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ACLU Takes Argument Against Baltimore's Aerial Surveillance Plane Program To Court

BALTIMORE (WJZ) -- The ACLU of Maryland argued again in court Thursday against Baltimore City's privately-funded aerial surveillance program.

The six-month pilot program has been flying since April when it was approved by the City's Board of Estimates. Its engine is often a constant sound heard in the sky.

"It's an audible reminder of the fact that everyone in Baltimore is under constant video surveillance any time they go outside," David Rocah, of the ACLU of Maryland, said.

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The ACLU is arguing on behalf of the Leaders Of a Beautiful Struggle and Baltimore Ceasefire. They say the program violates the First and Fourth Amendment rights of Baltimore citizens.

Judges pointed out how individuals show up as one-pixel per-picture.

"It is the technological equivalent of having a police officer follow you every time you walk out the door of your house," Rocah said.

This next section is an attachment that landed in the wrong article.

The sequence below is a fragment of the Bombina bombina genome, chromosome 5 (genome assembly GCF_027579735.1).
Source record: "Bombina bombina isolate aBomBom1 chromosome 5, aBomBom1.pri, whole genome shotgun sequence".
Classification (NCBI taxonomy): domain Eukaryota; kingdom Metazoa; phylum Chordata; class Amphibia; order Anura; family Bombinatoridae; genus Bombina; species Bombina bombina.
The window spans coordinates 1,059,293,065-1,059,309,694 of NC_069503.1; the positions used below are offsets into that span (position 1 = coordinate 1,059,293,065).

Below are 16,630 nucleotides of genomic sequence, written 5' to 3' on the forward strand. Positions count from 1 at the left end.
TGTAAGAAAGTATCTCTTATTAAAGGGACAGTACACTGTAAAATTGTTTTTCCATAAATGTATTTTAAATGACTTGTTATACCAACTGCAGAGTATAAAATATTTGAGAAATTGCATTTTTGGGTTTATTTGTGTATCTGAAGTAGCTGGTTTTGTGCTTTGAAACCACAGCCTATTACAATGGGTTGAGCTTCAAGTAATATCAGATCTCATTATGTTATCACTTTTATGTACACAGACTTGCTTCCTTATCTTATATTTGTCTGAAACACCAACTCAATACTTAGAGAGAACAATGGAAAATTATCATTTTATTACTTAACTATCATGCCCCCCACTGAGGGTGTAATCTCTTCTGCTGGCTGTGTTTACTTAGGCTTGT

The city argued in district court the contractor can not conduct real-time surveillance. It's only after a specific violent crime that images can be reviewed for the purpose of the investigation.

"It will not be a live feed, but rather historical data where detectives can go back and connect the dots on a case," Baltimore Police Commissioner Michael Harrison said in December 2019.

Out-of-state philanthropists, who selected Baltimore based on its challenge solving crime, are funding the program.

"The people who are funding it have sought to exploit Baltimore and folks in Baltimore's fear of crime as the justification for using Baltimore as the guinea pig for this type of technology," Rocah said.

Baltimore City Police say the program provided evidence in more than 100 cases.

A review will be released on Friday morning.

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